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Eu's Nail In Coffin Of Uk Final Salary Pensions

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European Union pension rules could spell the end of final salary schemes in Britain, experts warned last night.

Hundreds of employers may be forced to abandon their schemes under planned Brussels regulations that critics say will push up the cost of administering funds by up to 90%.

The National Association of Pension Funds warned the plans would be the 'final nail in the coffin' of final salary pensions.

European Commission proposals would force employers to pay in huge extra sums to reduce the risk of pension funds collapsing.

The plans are designed to protect workers from rogue and negligent employers. But experts warn they could have a devastating impact in the UK, which already has tough pension protection rules.

NAPF chief executive Joanne Segars, whose organisation's members control pension assets of £950bn, said the proposals were 'inappropriate' for the heavily regulated British pensions system.

She warned that the potential rise in costs would force many employers to reconsider whether they could still afford to run socalled defined benefit schemes, which guarantee staff a pension worth a fixed proportion of their final salary on retirement.

Miss Segars said: 'If we were to add a whole extra layer of protection it would simply make it more expensive to provide pensions. You would see many employers decide it is just too expensive to continue with defined benefit schemes.

'The result is that the EU has the laudable aim of providing protection for working people.

'But the unintended consequence if these proposals come into force will be that many working people will lose out.' Under the proposals, pension providers will be put in the same risk category as insurance companies and forced to salt away huge sums to deal with potential emergencies.

Experts say the comparison is unfair because, unlike insurance firms, retirement funds typically face predictable outgoings. Pension providers say the precise financial impact is difficult to predict.

But one study by actuarial consultants Punter Southall suggested the introduction of a so-called 'solvency buffer' could increase the cost of running a typical final salary scheme by 90%.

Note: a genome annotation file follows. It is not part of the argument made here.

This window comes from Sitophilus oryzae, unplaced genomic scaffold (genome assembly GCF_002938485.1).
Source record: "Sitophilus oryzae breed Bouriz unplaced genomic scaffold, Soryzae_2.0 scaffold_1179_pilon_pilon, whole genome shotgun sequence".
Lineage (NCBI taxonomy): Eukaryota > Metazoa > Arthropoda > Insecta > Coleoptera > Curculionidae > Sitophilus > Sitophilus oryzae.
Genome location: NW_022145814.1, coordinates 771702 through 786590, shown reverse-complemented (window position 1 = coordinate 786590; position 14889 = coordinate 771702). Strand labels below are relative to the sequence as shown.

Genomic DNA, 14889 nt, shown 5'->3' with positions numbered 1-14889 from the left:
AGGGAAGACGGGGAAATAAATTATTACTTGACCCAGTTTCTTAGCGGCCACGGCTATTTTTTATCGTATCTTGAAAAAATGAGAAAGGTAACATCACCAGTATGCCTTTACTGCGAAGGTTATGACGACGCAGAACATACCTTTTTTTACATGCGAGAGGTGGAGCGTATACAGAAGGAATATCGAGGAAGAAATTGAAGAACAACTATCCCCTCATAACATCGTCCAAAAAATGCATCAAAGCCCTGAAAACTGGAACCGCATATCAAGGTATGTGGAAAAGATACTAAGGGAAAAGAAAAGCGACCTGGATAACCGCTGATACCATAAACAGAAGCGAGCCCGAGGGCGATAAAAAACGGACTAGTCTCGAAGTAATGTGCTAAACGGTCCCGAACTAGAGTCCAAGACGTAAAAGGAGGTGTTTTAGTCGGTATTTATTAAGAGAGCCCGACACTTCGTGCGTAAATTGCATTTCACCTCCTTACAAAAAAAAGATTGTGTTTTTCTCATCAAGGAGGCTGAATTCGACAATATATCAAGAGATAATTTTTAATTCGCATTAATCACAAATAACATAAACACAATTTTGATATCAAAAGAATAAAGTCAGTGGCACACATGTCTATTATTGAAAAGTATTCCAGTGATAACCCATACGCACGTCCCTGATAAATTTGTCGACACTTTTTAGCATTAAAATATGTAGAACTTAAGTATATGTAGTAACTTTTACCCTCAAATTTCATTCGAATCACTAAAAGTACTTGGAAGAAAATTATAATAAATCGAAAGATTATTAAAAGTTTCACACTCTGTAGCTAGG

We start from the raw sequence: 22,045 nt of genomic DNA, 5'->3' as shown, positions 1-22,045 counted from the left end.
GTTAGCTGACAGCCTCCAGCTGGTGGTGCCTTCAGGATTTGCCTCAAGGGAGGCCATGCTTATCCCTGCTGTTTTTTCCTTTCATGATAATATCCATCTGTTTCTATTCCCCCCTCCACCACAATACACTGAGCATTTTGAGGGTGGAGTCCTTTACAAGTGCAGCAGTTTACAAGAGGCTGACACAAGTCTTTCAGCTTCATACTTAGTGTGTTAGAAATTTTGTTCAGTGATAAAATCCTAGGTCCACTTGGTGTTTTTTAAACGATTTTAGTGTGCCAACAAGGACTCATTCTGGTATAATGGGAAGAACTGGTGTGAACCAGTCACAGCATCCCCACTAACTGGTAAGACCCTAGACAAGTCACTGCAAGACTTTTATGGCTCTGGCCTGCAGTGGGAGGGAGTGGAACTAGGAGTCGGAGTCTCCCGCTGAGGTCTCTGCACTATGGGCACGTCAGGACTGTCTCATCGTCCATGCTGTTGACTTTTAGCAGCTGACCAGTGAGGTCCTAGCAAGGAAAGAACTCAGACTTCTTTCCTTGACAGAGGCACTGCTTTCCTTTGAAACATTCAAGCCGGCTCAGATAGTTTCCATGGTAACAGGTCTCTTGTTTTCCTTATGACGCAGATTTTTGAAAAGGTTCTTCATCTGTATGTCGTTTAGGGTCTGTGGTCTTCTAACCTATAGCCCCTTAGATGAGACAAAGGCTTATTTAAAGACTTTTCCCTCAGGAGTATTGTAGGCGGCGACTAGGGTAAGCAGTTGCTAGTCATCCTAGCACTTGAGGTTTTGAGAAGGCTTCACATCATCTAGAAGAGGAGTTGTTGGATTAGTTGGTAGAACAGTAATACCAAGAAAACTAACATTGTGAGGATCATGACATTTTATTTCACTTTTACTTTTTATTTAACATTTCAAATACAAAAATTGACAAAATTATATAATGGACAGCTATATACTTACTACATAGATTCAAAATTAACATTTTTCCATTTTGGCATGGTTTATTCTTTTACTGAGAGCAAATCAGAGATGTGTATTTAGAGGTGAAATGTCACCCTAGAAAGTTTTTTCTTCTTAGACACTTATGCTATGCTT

The EC plans, which are scheduled to be introduced at the end of next year, are also designed to improve 'fragmented and incomplete' pensions regulation across Europe.

Final salary schemes have been in decline for years with only about 21% of private sector employees now members of one.

The warning came as it emerged that millions of public sector workers will be forced to contribute more to their final salary schemes.

A Treasury consultation to be launched in the coming weeks is expected to call for public servants to increase their contributions by 50% to reduce the crippling burden on the taxpayer.

On average, they contribute just 6% of their salaries to pension schemes. This would rise to 9% under the plans, which the Treasury believes could raise £2.8bn a year.

Pensions expert Ros Altmann, of Saga, said current contribution rates in the public sector are 'divorced from financial reality'.

Meh. Won't affect those getting pensions now, not unless we have a complete meltdown.

Feel sorry for all the working stiffs now though, especially those just getting into the game.

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Meh. Won't affect those getting pensions now, not unless we have a complete meltdown.

Feel sorry for all the working stiffs now though, especially those just getting into the game.

"European Commission proposals would force employers to pay in huge extra sums to reduce the risk of pension funds collapsing.

The plans are designed to protect workers from rogue and negligent employers."